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    Quote Originally Posted by Random Variable View Post
    It's easy to prove.


    Let $\displaystyle \lambda_{1} $ be an eigenvalue of $\displaystyle AB$

    then $\displaystyle ABx=\lambda_{1} x$

    $\displaystyle BABx = \lambda_{1} B x $

    which means that $\displaystyle \lambda_{1} $ is an eigenvalue of $\displaystyle BA $ with associated eigenvector $\displaystyle Bx $
    $\displaystyle BABx=\lambda Bx$ doesn't necessarily imply that $\displaystyle \lambda$ is an eigenvalue of $\displaystyle BA$ because we might have $\displaystyle Bx=0.$
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    Super Member Random Variable's Avatar
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    Quote Originally Posted by NonCommAlg View Post
    $\displaystyle BABx=\lambda Bx$ doesn't necessarily imply that $\displaystyle \lambda$ is an eigenvalue of $\displaystyle BA$ because we might have $\displaystyle Bx=0.$
    Deal with the case of $\displaystyle A$ or $\displaystyle B$ being zero matrices separately.


    If $\displaystyle A $ or $\displaystyle B$ are zero matrices, then $\displaystyle AB=BA=0$, and the only eigenvalue of a zero matrix is $\displaystyle \lambda = 0 $
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    Quote Originally Posted by Random Variable View Post
    Deal with the case of $\displaystyle A$ or $\displaystyle B$ being zero matrices separately.


    If $\displaystyle A $ or $\displaystyle B$ are zero matrices, then $\displaystyle AB=BA=0$, and the only eigenvalue of a zero matrix is $\displaystyle \lambda = 0 $
    That's not NonCommAlg's point. You must consider the possiblity that neither A nor B are zero matrices, that $\displaystyle ABx= \lambda x$ for some non-zero vector x, but Bx= 0. Of course, that's also easy to answer- if Bx= 0, then ABx= 0 also so the eigenvalue for both AB and BA is 0.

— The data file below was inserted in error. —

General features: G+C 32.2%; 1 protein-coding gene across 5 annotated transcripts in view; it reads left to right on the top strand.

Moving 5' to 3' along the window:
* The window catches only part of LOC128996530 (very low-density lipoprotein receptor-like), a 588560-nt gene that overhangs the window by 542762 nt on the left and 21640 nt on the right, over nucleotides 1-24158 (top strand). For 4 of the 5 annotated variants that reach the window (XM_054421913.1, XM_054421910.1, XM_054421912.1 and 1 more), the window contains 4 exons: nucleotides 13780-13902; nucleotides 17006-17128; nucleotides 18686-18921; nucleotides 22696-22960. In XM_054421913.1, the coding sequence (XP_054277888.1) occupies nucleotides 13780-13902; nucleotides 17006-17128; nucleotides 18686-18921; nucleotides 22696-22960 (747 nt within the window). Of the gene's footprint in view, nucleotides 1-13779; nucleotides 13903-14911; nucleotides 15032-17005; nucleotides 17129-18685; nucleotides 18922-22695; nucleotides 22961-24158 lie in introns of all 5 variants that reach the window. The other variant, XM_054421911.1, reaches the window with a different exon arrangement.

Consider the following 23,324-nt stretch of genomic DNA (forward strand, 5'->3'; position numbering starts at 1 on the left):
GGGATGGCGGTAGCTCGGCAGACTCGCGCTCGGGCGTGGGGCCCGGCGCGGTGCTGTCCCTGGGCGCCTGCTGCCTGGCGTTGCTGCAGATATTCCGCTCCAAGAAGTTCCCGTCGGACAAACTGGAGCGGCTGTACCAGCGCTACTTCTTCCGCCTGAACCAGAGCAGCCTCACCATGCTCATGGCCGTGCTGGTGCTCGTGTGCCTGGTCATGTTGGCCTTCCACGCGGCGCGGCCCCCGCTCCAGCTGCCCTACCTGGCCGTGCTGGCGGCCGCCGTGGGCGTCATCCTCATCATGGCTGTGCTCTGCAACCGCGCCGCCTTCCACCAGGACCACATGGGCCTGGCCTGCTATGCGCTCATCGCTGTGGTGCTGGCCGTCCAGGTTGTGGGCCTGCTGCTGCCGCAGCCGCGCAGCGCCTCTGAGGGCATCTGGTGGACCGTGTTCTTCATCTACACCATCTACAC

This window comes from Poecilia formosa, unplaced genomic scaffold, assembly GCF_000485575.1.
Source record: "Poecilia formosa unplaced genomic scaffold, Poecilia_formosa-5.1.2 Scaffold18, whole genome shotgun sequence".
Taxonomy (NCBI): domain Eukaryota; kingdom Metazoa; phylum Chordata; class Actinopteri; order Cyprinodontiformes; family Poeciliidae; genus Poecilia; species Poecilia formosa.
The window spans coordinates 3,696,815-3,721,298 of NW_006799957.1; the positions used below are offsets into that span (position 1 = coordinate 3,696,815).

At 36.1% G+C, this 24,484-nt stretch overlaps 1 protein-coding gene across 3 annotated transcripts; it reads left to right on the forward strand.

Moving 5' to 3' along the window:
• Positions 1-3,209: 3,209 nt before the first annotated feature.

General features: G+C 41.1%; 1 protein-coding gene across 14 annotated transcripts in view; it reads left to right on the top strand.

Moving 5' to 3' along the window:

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  11. #11
    Super Member Random Variable's Avatar
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    Quote Originally Posted by HallsofIvy View Post
    That's not NonCommAlg's point. You must consider the possiblity that neither A nor B are zero matrices, that $\displaystyle ABx= \lambda x$ for some non-zero vector x, but Bx= 0. Of course, that's also easy to answer- if Bx= 0, then ABx= 0 also so the eigenvalue for both AB and BA is 0.
    Yeah, I forgot about that possibility.
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  12. #12
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    I know I have this proof covering all cases, and once I find it, I will post it.
    I am not sure if the red is necessarily correct.
    AB and BA have the same eigenvalues iff. AB is similar to BA.

    AB=C
    BA=D

    If C and D are similar matrices, then there exist S such that $\displaystyle C=S^{-1}DS$.

    $\displaystyle p_c(\lambda)=det(AB-\lambda I)=det(C-\lambda I)=det(S^{-1}DS-\lambda I)$
    $\displaystyle =det(S^{-1}DS-\lambda S^{-1}IS)=det(S^{-1}(D-\lambda I)S)$
    $\displaystyle =det(S^{-1}S)det(D-\lambda I)=det(BA-\lambda I)=p_d(\lambda)$
    Last edited by dwsmith; May 17th 2010 at 11:03 AM.